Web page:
Every city is a text. You can read the city. My favorite way to read Chicago is like a book of poetry. Not necessarily straight through but jumping around, page to page, focusing hard on one thing, then flipping past others ...
“A large city, near the Miller Factory”: The Glorious Rise and Mysterious Disappearance of the Great Midwestern Brewer
Yelp reviews of the Miller factory tour are, to be blunt, as bland as the beer. "Kinda cheesey but that's OK," one reads. "Better than I expected," says another. Bottom line? "It's free, people!"
Most people don’t like bugs. They are so disconcertingly unlike us – we can’t find ourselves in all those legs, wings and alien faces. Also, our sense of scale prevents us from seeing the vibrant and complex world of insects.
On a cold, clear Sunday in late March, I buttoned my wool coat. "This kind of thing terrifies me,” I turned to tell my spouse. “But I am doing it anyway." Then I went out my door and walked toward the houses of five neighboring families.
In early April of this year, I began reading John Steinbeck’s Travels with Charley, an account of his 1960 road trip from Long Island across and up the country to the West coast, and down through the deep south and back home again.
“Everything smells like a Polish Fiat that’s been out in the rain too long”: A Q&A With Gary Shteyngart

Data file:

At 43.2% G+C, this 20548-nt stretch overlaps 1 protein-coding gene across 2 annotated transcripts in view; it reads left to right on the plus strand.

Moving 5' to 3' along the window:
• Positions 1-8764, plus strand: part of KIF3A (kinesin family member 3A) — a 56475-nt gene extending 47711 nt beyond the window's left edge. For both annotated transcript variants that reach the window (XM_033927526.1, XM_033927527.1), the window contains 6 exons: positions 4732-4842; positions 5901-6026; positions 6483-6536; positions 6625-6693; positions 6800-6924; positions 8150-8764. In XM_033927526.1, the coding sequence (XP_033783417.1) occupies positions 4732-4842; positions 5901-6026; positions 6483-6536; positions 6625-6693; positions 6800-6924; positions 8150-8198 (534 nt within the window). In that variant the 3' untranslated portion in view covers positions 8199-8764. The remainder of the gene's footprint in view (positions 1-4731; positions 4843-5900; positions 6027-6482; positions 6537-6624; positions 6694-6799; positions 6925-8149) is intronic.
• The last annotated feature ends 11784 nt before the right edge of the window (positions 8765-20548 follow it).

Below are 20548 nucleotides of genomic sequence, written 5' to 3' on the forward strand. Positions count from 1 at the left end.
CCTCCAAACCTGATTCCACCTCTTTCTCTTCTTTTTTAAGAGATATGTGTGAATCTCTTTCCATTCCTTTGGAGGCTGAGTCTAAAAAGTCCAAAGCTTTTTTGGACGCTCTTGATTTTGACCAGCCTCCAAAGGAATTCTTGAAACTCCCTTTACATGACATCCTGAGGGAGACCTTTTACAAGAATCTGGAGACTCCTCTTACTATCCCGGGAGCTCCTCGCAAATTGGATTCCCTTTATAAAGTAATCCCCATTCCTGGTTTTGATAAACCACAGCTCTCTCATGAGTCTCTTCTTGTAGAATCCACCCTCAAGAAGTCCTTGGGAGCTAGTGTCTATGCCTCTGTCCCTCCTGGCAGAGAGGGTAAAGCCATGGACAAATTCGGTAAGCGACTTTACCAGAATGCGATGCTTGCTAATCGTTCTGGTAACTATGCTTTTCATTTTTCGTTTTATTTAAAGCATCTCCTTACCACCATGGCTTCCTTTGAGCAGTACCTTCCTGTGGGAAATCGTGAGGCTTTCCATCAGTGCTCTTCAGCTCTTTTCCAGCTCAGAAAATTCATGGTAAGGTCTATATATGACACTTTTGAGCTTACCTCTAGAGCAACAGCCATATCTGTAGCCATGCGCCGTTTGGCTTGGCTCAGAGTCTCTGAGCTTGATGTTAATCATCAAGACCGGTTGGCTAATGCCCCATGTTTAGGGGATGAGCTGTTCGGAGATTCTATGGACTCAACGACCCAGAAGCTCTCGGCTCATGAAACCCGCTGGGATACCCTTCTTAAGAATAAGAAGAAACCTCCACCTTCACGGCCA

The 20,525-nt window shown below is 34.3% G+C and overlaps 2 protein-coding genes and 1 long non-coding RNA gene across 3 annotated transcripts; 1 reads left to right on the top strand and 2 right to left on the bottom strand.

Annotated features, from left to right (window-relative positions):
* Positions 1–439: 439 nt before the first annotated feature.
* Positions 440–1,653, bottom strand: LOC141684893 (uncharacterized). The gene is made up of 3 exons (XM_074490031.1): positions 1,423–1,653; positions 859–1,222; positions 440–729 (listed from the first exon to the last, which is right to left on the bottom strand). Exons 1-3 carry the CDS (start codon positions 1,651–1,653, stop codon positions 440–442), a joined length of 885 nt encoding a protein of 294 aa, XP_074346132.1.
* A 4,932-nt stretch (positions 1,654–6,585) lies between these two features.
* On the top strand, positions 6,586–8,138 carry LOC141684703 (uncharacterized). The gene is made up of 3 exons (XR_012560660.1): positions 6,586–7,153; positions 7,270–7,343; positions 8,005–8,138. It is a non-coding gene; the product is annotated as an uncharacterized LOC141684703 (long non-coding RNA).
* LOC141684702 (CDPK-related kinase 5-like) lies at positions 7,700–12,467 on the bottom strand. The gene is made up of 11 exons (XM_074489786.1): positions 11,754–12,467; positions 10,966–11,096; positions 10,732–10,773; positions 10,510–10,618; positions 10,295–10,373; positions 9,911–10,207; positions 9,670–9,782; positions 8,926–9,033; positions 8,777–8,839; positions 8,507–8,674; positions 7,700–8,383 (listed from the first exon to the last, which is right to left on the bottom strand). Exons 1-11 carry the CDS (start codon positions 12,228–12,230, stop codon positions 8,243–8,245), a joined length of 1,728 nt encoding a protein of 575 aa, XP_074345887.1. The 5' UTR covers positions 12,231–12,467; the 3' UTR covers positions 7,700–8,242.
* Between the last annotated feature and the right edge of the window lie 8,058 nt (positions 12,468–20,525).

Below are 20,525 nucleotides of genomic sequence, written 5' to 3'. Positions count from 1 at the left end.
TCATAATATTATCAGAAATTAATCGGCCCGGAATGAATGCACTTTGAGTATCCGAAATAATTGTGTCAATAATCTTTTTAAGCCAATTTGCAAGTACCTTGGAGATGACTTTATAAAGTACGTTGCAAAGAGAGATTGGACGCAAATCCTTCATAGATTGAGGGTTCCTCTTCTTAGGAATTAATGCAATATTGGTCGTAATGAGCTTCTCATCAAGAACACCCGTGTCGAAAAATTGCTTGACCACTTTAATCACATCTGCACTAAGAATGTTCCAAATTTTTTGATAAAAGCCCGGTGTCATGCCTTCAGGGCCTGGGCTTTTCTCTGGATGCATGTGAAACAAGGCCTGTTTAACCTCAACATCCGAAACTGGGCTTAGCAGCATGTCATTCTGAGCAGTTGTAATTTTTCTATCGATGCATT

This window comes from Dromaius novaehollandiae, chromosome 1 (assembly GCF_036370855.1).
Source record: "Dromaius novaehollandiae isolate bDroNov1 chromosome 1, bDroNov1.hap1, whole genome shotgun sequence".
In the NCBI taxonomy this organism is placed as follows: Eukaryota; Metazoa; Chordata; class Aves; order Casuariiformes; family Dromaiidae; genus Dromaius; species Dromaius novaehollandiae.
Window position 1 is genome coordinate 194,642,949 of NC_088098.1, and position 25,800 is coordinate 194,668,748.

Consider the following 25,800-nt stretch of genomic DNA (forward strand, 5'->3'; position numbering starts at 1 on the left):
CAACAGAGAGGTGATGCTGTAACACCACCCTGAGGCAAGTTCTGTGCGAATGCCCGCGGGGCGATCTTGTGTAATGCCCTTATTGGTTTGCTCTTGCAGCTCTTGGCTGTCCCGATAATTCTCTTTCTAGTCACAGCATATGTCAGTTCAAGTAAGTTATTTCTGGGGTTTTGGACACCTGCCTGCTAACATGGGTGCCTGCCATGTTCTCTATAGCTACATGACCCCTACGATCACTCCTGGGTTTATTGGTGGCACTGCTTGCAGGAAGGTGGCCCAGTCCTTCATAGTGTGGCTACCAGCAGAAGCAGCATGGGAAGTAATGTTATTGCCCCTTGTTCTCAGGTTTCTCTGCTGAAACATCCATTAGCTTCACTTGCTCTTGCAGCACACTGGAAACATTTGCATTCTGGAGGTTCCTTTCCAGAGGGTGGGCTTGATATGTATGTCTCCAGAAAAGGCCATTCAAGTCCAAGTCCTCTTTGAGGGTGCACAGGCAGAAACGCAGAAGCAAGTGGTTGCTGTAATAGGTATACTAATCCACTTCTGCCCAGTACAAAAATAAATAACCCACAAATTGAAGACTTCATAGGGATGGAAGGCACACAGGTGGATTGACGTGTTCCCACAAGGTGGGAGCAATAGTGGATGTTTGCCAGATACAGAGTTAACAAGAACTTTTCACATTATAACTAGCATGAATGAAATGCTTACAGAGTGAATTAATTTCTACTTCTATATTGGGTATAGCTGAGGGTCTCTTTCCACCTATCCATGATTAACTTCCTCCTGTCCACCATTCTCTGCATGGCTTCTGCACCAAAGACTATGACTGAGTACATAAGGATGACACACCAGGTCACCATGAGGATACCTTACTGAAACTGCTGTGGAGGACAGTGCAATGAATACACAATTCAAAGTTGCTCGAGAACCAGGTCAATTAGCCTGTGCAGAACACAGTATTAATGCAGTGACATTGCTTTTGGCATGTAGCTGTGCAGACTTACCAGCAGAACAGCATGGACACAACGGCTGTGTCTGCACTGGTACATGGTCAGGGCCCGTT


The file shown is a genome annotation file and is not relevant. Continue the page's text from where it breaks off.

On October 6 at 7:00 p.m., Gary Shteyngart will be reading from his 2014 memoir, Little Failure, at the Beachwood branch of Cuyahoga County Library. Belt's Editor-in-Chief Anne Trubek talked to Shteyngart ...
After midnight. New York City. A shadow disengages and sucker-punches Ohioan Chris Barzak square on the chin — “The hardest hit I’ve ever felt in my life,” he says — sending the writer sprawling to the sidewalk.
Colorblind and Rising: What’s Behind The Surprising success of Cleveland’s Villa Angela-St. Joseph High School?
Rich Osborne is slowly walking through the gym of Villa Angela-St. Joseph’s High School (VASJ), a Catholic school on the east side of Cleveland. Villa Angela-St. Joseph has been around for about 25 years now ...
When Belt Magazine launched one year ago, we did so for one basic reason: We felt that Cleveland and other cities in the Rust Belt were being defined by outside media that didn’t know us. We wanted to tell our own story ourselves.
Cleveland has always been a sewing town. The White Sewing Machine Company called the city home for over a century, and JoAnn Fabrics, the national mega-retailer, was born here in 1943.
Back in July, I stood in front of about 40 people holding rifles and guns on Cleveland’s Public Square, holding a sign that basically said that guns kill people and shouldn’t be carried around in public by the public.
These profiles tell the story of Rust Belt refugees who are happy with their lives but sometimes can’t help thinking they’ve lost something they’ll never get back by joining the Michigan and Ohio diasporas.